Tag Archives: Paintings

In Norcross: Open Exhibition at Kudzu Art Zone

As we have bragged before, we are not afraid to leave the vibrant tumult of the urban core to find art in the metro’s extremities. We devote today’s blog to a visit to Norcross and its gallery/studio space called Kudzu Art Zone.

The Zone currently hosts a juried exhibition that was open to all Georgia artists. Professor Craig Dongoski of Georgia State University, a multimedia artist, served as juror for the open competition.

Openness can be wild and chaotic. Judging by the work selected for exhibition, Dongoski must have been overwhelmed with flower power in the work submitted. There are lots of studies of flowers and fruits on display. Does everyone who thinks of Norcross think of agriculture, wild plants on the borders of pasture land, or the flowered surface of swamp ponds?

What caught Dongoski’s eye as meriting awards were mostly not flowers or even landscapes, but dreams.

The blue ribbon went to Ed McGrath’s painting titled “Whaling Town.” The style resembles that of Mattie Lou O’Kelley, with its compressed perspective, and numerous routine events occurring all at once in miniature and rudimentary forms.

Ed McGrath, painter of "Whaling Town"

Ed McGrath, painter of “Whaling Town”

Mr. McGrath was present at the Zone when we visited, and he requested that his work not be photographed. He said his wife had urged him to make the painting, and it was a gift to her, and she did not want it to be photographed. He said he has made many more pictures in the same style and has never shown them publicly.

The red ribbon was awarded to Don Dougan for his three-dimensional work, “Verdigris Dream: Two Natures.” Dougan’s representation of eery feelings that lurk beneath a soothing surface has the power to haunt, and also the power to amuse with its silly collection of found symbols.

"Verdigris Dream: Two Natures," by Don Dougan, 12.5 x 30 x 4, Mixed media, copper, found objects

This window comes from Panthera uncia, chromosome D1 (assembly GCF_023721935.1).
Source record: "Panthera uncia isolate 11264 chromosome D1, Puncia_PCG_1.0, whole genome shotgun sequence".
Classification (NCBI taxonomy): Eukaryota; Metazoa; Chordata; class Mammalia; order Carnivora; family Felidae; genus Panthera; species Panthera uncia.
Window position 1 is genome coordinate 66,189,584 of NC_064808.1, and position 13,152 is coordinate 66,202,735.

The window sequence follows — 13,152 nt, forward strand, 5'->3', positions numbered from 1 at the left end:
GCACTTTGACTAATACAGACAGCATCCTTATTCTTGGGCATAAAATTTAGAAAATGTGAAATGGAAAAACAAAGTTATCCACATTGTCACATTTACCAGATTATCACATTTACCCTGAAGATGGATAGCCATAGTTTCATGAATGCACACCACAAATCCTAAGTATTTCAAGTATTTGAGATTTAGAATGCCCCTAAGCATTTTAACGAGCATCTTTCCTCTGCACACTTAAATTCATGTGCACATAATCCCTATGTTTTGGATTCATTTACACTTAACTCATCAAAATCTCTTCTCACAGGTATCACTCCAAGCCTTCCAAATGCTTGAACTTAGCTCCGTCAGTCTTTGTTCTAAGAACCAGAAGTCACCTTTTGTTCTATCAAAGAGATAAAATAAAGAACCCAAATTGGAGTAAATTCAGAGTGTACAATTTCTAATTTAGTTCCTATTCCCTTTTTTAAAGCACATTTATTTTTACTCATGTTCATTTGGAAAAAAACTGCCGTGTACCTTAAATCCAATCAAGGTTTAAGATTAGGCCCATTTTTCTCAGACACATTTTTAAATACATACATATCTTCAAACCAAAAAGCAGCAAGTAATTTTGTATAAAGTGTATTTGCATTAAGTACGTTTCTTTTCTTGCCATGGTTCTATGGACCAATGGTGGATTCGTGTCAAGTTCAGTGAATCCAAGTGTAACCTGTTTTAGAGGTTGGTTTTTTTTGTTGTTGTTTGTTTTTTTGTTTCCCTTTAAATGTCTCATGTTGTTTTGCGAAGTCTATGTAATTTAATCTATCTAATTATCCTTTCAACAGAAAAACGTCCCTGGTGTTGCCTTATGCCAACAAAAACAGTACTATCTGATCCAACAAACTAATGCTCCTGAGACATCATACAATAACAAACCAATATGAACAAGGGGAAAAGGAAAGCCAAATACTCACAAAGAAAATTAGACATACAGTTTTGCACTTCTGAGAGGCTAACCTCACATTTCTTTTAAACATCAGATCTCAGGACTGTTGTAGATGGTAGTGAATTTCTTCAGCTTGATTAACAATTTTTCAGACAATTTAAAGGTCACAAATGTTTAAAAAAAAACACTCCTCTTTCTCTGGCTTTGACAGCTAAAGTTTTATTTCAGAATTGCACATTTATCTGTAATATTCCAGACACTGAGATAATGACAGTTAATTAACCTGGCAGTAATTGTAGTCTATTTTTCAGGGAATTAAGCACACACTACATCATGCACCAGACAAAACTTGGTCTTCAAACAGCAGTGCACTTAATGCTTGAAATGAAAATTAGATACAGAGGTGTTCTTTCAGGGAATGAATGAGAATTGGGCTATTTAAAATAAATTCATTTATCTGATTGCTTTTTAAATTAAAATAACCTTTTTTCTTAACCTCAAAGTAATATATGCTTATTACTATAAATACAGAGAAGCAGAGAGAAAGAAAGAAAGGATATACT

“Verdigris Dream: Two Natures,” by Don Dougan, 12.5 x 30 x 4, Mixed media, copper, found objects

The white ribbon was awarded to an artist identified as Vision Bear for the painting titled “Ocelotl Dream.” This work is packed with imagery suggestive of dream-journeying and ritual objects, its colors pulsing with heat and alchemy.

"Ocelotl Dream," by Vision Bear, acrylic on canvas

“Ocelotl Dream,” by Vision Bear, 20 x 16, acrylic on canvas

Several honorable mentions were awarded. Here is a tip of the hat to one of the fans of flora, Mary Jane Warren Stone.

"Water Garden," by Mary Jane Warren Stone, watercolor

“Water Garden,” by Mary Jane Warren Stone, 34 x 48, watercolor

Kudzu Art Zone’s Open Juried Exhibition is on display through July 19, 2014.


Ebru Ercan’s Paintings at Sight + Sound Gallery

Ebru Ercan’s abstract paintings at the Sight + Sound Gallery play with readily available shapes and colors. We see swirls and rectangles, and familiar shades of blue, green, and red. In separate works the abstracts evoke landscapes or the human form or the cosmos. Some pieces suggest spatial depth while some only the canvas’s surface.

Ebru Ercan’s “Summer Solace,” 30” x 30”, acrylic and resin.

Ebru Ercan’s “Summer Solace,” 30” x 30”, acrylic and resin.